Saturday, 12 February 2011

Building "Fort Kalypso" - Stage 1

The inspiration.
This morning I decided to ignore the distractions of a house chock full of children and get on with the business of creating my fortified trading post.  Over the past week or so I have looked at a great many Indian/Pakistani/Afghan defensive structures and I had a general idea of how I wanted the main tower to look.

My principal inspiration was a series of photos and drawings showing what is variously described as a Mosque or a Watchtower from a site named Hampi - located in South Western India.  The building has three shallow domes, an ornate window and a roof-top terrace.  I decided that some or all of these features would work in miniature and the structure could be used as a guardroom (ground floor) and apartment for the big cheese (upstairs)

Thus enthused, I unpacked the materials and tools and got going.

Nothing too unusual here...
In addition to the usual assortment of knives, geometry gizmos and a steel straight edge, you will see my rudimentary template and some blocks of floral oasis.  As I touched on before, wet oasis is a favourite medium of mine when I wish to create a structure that is less than perfectly built and weather beaten.  Oasis lends itself to creating the wobbly lines so often seen in old stone and adobe structures.  The downside of oasis is that it is very fragile and crumbly.  However my method does not require too much precision and your errors will be obscured in the later stages of construction.  Please note it essential that you chose "wet" oasis and not it's "dry" cousin.  The reason for this will become apparent in the next installment!

Determine how much oasis you will need.
When building this type of structure I like to "wing-it" improvising as I work.  This generally results in a more relaxed looking building and you lose that "regimented" and over-engineered feel of many Western structures.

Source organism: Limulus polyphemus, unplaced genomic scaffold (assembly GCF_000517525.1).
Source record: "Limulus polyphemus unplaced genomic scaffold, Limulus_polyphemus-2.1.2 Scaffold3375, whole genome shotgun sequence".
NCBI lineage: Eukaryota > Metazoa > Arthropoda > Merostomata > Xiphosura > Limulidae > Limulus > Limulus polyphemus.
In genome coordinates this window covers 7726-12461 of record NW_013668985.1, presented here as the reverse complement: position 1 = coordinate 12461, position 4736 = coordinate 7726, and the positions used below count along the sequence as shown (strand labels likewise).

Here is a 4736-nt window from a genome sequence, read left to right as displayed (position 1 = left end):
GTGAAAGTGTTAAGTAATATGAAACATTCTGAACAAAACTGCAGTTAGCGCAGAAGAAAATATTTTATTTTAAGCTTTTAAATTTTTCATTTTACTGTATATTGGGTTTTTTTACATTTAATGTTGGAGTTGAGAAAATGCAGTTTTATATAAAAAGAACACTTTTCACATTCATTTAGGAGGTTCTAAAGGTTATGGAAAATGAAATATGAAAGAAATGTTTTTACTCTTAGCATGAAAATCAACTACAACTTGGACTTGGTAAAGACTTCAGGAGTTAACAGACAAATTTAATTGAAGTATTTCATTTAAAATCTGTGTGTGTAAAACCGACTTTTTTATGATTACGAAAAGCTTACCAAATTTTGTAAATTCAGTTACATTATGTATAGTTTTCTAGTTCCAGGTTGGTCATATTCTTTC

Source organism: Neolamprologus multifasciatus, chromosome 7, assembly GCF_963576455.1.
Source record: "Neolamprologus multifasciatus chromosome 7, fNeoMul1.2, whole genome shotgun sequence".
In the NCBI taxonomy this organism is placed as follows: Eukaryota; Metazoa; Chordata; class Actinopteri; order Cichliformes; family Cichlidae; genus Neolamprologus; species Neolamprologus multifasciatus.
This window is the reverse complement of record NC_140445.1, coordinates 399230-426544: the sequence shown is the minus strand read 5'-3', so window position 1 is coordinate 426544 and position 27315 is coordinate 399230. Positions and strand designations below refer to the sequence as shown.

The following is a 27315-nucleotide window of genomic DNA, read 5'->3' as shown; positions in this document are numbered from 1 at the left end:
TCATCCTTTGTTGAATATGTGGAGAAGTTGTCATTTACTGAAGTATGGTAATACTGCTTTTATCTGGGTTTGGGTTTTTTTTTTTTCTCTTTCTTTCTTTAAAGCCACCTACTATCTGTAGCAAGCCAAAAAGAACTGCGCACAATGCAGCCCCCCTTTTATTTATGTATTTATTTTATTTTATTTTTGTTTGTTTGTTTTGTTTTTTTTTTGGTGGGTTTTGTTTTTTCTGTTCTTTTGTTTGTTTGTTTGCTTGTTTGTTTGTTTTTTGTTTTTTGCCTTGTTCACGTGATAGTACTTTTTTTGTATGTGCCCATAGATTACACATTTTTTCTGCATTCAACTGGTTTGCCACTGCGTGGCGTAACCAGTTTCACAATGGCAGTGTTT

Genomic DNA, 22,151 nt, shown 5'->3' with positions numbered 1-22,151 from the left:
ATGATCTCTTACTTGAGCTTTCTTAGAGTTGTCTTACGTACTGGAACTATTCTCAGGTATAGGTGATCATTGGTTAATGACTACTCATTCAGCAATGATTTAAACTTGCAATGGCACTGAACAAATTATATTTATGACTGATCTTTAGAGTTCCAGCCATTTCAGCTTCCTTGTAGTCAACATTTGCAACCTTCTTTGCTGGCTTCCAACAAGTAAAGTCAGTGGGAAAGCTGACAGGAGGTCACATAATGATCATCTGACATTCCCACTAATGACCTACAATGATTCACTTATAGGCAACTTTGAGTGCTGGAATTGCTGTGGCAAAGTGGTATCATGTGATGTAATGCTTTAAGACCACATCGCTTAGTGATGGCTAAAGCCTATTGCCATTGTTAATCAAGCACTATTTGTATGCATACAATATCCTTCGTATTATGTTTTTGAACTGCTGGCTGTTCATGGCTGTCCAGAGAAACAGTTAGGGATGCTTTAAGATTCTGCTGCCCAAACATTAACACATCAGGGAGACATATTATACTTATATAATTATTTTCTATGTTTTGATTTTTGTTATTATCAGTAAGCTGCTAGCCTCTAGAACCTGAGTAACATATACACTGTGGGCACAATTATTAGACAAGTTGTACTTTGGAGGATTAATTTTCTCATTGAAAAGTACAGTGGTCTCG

The first thing to do was determine how many blocks of oasis I would need.  I was lucky and managed to cut the basic shape from just over two - approximate cost £2.00.  The beauty of my method is that you do not need one enormous and expensive block.  Rather you can pin together pieces cut from the smaller and readily available "bricks" to achieve the desired effect.  The readily workable nature of oasis makes the cutting and smoothing the blocks as you work a very simple process.

Doorway, marked then cut-out.
Once you have sorted out which blocks go where, it's time to mark the position of windows and doors.  To do this, I place pre-cut templates in the appropriate place and follow the outline with my scalpel.  When the outline has been cut into the surface, you merely insert a long flat blade into the oasis a quarter inch or so below the surface of the external wall.  This parallel cut creates an aperture of flexible depth and neatly indicates the thickness of the structure's walls.  Simple doorways can be countersunk into elaborate frames with multiple cuts, however, in this instance I wanted the structure to remain relatively simple.

Pinning the parts.
When you have finished the windows/doors on a couple of sections it is time to pin them together.  Simply use some cocktail sticks and a blob of PVA glue.   I prefer the "Woodworking" variety (Elmers/Elch/Evo-stik etc) as it is slightly tackier and dries faster than the stuff aimed at kiddicrafts.  At this stage the sticks take the strain but the stress is minimal due to oasis' lightweight nature.

After the pieces are aligned to your satisfaction, you can repeat the processes for the rest of the structure.  Using a finger or palm you should softly smooth the oasis to both round-off straight edges and create an irregular surface.  It will seem a bit odd to do this after carefully cutting the blocks to a desired shape but believe me the building will look better for it in the long-run.

The bare bones completed - stage one ends!  
Following the methods above I pinned the completed parts together and crowned with a Christmas ornament (not yet fixed) to give myself an idea of the basic structure.  As I said earlier, details have been kept very simple as the fort is a dilapidated structure in a fledgling outpost.  The only flourish I allowed myself was the upstairs window, which is a simplified version of that on the original.  The aforementioned ornament creates a dome more ornate than those on the original but I think it will work very well once properly seated into the roof.  You could easily add turned details, ornamental stonework or buttresses.  Really the only limit is your own imagination and skill with a knife and oasis!

Now, details such as exposed brick and/or stone work can be scribed into the oasis with a cocktail stick or pencil.  My structure is supposed to be stone so I opted for regular(ish) blocks as shown in the photos of the real structure.  Adobe bricks should be a good deal smaller and far more uniform in appearance.

Once the glue is dry I can move on to stage two - the first of the messy bits my children love!

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